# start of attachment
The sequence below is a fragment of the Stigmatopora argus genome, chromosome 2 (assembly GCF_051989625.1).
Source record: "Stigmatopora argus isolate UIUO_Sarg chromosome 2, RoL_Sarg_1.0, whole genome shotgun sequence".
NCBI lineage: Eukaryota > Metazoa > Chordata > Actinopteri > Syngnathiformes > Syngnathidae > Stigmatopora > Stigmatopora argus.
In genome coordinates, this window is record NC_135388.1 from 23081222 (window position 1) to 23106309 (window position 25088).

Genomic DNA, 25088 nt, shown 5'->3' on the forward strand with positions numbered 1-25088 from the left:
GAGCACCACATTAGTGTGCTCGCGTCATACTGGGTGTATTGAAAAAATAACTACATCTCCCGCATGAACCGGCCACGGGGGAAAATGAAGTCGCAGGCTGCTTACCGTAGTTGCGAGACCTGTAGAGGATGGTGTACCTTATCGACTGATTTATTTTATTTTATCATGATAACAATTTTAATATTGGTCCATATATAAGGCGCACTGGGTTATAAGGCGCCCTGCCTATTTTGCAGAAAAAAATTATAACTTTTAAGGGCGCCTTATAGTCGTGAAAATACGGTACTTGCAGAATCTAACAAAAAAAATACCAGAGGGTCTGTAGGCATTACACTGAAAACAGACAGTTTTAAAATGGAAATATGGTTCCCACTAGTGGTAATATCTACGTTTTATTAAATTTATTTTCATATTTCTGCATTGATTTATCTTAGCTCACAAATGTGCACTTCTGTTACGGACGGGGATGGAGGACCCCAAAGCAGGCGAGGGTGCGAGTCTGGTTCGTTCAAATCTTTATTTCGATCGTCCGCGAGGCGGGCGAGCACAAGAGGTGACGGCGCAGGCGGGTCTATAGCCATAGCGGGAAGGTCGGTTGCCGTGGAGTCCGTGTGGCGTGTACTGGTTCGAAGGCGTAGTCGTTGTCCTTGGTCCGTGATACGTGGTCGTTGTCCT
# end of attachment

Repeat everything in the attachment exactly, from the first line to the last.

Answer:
The sequence below is a fragment of the Stigmatopora argus genome, chromosome 2 (assembly GCF_051989625.1).
Source record: "Stigmatopora argus isolate UIUO_Sarg chromosome 2, RoL_Sarg_1.0, whole genome shotgun sequence".
NCBI lineage: Eukaryota > Metazoa > Chordata > Actinopteri > Syngnathiformes > Syngnathidae > Stigmatopora > Stigmatopora argus.
In genome coordinates, this window is record NC_135388.1 from 23081222 (window position 1) to 23106309 (window position 25088).

Genomic DNA, 25088 nt, shown 5'->3' on the forward strand with positions numbered 1-25088 from the left:
GAGCACCACATTAGTGTGCTCGCGTCATACTGGGTGTATTGAAAAAATAACTACATCTCCCGCATGAACCGGCCACGGGGGAAAATGAAGTCGCAGGCTGCTTACCGTAGTTGCGAGACCTGTAGAGGATGGTGTACCTTATCGACTGATTTATTTTATTTTATCATGATAACAATTTTAATATTGGTCCATATATAAGGCGCACTGGGTTATAAGGCGCCCTGCCTATTTTGCAGAAAAAAATTATAACTTTTAAGGGCGCCTTATAGTCGTGAAAATACGGTACTTGCAGAATCTAACAAAAAAAATACCAGAGGGTCTGTAGGCATTACACTGAAAACAGACAGTTTTAAAATGGAAATATGGTTCCCACTAGTGGTAATATCTACGTTTTATTAAATTTATTTTCATATTTCTGCATTGATTTATCTTAGCTCACAAATGTGCACTTCTGTTACGGACGGGGATGGAGGACCCCAAAGCAGGCGAGGGTGCGAGTCTGGTTCGTTCAAATCTTTATTTCGATCGTCCGCGAGGCGGGCGAGCACAAGAGGTGACGGCGCAGGCGGGTCTATAGCCATAGCGGGAAGGTCGGTTGCCGTGGAGTCCGTGTGGCGTGTACTGGTTCGAAGGCGTAGTCGTTGTCCTTGGTCCGTGATACGTGGTCGTTGTCCT